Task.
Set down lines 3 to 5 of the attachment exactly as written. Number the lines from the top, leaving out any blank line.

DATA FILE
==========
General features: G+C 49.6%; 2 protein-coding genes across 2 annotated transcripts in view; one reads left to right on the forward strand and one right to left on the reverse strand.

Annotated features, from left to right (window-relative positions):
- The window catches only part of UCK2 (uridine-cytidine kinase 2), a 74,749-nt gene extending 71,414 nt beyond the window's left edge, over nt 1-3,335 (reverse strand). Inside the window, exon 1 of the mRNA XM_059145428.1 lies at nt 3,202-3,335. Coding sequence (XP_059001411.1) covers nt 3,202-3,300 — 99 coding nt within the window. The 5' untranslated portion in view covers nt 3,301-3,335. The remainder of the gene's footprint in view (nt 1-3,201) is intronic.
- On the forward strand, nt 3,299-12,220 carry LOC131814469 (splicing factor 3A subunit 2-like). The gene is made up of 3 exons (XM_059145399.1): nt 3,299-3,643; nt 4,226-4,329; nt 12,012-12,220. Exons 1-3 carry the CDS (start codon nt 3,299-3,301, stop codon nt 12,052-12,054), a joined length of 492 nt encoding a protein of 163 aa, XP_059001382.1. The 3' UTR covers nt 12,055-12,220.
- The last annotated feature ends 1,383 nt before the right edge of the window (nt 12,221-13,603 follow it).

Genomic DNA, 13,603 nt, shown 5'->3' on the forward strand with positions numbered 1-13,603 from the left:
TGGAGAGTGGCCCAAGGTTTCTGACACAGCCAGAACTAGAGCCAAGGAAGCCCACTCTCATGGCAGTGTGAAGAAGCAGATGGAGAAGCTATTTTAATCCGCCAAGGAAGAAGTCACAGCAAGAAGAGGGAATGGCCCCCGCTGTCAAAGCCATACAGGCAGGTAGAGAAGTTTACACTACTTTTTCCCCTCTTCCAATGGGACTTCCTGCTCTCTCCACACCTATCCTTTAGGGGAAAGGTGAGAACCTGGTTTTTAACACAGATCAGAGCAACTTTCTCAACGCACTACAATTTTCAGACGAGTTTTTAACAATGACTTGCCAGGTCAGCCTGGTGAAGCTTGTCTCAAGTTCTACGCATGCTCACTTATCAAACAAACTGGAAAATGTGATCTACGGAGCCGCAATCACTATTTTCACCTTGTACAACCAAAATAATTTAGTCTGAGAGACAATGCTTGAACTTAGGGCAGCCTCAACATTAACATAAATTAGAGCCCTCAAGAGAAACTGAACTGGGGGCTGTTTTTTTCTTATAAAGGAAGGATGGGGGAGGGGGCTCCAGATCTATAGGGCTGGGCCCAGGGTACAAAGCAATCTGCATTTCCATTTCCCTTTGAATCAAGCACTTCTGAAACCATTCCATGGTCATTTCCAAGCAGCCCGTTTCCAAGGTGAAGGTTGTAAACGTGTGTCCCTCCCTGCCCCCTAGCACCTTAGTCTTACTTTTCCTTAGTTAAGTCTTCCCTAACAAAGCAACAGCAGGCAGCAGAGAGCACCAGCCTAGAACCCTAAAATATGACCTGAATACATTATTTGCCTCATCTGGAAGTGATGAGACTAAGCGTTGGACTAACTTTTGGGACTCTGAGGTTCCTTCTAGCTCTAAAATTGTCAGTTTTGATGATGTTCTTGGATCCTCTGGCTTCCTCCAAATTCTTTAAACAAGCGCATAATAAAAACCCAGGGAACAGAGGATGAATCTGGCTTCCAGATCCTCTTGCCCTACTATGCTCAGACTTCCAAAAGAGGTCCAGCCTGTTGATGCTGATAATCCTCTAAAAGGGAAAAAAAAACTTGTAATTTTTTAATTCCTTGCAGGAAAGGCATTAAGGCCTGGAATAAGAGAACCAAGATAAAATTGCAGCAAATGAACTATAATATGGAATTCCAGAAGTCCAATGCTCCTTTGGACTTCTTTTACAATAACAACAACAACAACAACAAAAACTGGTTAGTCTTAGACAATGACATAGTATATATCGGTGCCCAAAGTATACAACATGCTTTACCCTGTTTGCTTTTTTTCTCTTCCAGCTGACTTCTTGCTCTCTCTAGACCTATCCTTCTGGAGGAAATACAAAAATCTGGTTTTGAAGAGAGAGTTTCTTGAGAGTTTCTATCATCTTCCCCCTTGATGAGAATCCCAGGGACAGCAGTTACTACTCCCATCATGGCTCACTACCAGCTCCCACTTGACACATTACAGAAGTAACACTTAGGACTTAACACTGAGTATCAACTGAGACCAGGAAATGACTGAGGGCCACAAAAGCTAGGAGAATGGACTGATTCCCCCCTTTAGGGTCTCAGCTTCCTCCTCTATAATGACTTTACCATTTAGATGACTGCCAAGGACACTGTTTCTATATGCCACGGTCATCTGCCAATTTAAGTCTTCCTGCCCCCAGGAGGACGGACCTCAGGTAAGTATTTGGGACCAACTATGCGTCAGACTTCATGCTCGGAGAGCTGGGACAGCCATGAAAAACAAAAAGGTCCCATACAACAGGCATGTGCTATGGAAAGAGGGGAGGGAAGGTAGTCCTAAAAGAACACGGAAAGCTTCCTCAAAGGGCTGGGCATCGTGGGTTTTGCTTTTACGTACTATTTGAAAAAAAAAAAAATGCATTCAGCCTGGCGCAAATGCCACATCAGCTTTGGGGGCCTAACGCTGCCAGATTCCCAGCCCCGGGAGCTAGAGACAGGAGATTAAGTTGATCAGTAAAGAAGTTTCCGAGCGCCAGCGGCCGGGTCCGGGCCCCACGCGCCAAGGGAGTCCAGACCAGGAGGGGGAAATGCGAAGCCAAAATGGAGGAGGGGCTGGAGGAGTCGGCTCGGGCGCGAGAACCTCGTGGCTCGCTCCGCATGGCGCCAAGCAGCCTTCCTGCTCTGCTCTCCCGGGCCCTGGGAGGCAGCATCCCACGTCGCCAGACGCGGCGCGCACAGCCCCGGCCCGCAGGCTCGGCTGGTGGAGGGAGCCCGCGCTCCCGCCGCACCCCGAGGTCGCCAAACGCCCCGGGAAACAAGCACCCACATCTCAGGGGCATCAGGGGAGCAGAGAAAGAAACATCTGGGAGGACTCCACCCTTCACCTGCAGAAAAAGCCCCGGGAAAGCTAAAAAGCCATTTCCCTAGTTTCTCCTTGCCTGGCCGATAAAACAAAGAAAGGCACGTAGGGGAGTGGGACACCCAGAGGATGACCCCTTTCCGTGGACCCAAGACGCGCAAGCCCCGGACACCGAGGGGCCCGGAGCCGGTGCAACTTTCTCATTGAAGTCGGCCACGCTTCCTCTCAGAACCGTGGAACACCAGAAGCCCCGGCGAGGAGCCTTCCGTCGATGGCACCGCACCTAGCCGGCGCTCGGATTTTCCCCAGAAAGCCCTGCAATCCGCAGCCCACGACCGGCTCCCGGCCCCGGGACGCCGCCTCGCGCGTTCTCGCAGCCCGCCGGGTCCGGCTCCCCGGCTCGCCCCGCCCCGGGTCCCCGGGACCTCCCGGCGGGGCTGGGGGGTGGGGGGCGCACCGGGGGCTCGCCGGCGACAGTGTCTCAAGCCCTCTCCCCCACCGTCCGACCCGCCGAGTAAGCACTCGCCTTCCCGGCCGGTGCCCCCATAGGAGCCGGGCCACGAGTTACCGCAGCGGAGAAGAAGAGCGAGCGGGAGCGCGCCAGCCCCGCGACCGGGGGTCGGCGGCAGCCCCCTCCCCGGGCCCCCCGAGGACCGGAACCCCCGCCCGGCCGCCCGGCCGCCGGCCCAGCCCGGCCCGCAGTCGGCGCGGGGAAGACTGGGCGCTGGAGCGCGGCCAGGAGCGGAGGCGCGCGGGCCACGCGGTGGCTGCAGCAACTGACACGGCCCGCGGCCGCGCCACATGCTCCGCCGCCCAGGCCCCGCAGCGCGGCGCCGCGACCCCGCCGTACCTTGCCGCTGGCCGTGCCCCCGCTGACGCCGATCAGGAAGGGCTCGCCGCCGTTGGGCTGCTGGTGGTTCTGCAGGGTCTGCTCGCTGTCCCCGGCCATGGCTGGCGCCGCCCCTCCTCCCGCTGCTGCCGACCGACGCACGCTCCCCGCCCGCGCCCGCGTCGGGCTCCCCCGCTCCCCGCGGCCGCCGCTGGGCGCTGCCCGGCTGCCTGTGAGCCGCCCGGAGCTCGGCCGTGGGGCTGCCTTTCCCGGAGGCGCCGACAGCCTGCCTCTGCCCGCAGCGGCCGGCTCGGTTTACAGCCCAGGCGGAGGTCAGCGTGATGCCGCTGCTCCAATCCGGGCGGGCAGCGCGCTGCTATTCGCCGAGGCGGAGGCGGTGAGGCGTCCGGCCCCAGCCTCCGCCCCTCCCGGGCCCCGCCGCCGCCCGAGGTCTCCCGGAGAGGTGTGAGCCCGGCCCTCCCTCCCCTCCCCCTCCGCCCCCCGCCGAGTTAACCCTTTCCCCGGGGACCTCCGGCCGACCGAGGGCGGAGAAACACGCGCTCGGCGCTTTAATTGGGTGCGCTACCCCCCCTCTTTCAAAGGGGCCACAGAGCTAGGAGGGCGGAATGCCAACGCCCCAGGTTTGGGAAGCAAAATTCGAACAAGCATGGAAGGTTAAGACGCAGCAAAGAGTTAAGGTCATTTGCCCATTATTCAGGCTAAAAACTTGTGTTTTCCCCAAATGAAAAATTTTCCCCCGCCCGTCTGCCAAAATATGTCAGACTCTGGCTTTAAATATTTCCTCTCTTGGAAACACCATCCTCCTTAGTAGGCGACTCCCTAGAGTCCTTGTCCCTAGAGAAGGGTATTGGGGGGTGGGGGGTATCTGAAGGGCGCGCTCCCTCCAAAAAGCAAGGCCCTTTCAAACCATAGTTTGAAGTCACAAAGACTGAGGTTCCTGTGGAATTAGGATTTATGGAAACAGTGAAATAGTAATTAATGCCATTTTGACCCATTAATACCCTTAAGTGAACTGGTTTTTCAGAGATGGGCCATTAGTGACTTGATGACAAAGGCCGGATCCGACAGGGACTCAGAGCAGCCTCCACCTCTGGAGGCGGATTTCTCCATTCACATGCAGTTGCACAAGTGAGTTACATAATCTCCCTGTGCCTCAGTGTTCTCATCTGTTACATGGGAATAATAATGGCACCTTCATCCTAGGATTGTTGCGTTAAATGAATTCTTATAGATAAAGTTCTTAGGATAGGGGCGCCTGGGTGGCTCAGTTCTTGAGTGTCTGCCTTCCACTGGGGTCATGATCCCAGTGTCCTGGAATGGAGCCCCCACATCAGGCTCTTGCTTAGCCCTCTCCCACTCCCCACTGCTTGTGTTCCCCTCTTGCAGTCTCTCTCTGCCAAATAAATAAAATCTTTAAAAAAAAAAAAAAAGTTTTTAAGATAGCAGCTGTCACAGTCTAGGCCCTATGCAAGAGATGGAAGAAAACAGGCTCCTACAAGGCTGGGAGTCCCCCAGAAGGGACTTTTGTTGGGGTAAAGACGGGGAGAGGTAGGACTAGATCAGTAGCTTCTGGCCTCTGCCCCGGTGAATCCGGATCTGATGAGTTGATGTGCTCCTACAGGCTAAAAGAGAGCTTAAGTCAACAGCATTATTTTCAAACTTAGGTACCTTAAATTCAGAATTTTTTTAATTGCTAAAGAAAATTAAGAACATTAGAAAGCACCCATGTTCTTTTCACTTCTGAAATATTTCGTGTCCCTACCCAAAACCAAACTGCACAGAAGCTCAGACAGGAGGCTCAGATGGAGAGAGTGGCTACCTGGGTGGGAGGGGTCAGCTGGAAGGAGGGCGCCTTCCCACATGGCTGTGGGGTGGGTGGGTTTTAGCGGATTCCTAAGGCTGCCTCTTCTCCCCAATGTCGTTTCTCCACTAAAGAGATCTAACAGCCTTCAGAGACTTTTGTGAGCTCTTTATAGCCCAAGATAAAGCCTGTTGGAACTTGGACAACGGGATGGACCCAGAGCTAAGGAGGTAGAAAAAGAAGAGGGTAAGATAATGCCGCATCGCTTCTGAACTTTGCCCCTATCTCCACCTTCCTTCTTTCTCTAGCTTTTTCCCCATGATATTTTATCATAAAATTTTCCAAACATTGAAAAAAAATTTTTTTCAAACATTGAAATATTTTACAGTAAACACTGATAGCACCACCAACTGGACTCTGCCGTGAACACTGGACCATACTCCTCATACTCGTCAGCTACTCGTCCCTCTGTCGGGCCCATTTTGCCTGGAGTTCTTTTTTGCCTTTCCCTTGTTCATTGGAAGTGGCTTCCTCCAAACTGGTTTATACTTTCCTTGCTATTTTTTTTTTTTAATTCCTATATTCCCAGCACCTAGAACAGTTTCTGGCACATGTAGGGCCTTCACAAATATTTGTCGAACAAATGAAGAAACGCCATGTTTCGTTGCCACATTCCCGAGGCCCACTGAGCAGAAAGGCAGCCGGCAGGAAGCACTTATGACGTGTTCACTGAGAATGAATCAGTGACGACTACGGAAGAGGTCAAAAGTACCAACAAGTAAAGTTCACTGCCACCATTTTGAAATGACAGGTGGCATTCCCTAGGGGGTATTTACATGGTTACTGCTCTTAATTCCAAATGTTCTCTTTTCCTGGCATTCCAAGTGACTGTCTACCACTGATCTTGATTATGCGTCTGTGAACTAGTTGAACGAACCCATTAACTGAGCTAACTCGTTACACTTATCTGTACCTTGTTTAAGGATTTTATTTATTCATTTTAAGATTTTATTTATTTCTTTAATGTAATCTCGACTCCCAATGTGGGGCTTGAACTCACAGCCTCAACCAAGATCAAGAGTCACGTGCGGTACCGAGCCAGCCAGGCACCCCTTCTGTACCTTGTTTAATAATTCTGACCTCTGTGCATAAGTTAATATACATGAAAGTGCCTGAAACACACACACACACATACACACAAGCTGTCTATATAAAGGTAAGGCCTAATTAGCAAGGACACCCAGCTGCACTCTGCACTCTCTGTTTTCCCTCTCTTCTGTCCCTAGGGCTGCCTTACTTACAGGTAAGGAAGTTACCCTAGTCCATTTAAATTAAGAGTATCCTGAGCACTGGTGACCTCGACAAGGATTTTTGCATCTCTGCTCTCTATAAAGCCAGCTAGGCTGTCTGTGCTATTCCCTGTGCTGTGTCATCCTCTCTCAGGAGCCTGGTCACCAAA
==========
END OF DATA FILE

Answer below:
- The window catches only part of UCK2 (uridine-cytidine kinase 2), a 74,749-nt gene extending 71,414 nt beyond the window's left edge, over nt 1-3,335 (reverse strand). Inside the window, exon 1 of the mRNA XM_059145428.1 lies at nt 3,202-3,335. Coding sequence (XP_059001411.1) covers nt 3,202-3,300 — 99 coding nt within the window. The 5' untranslated portion in view covers nt 3,301-3,335. The remainder of the gene's footprint in view (nt 1-3,201) is intronic.
- On the forward strand, nt 3,299-12,220 carry LOC131814469 (splicing factor 3A subunit 2-like). The gene is made up of 3 exons (XM_059145399.1): nt 3,299-3,643; nt 4,226-4,329; nt 12,012-12,220. Exons 1-3 carry the CDS (start codon nt 3,299-3,301, stop codon nt 12,052-12,054), a joined length of 492 nt encoding a protein of 163 aa, XP_059001382.1. The 3' UTR covers nt 12,055-12,220.
- The last annotated feature ends 1,383 nt before the right edge of the window (nt 12,221-13,603 follow it).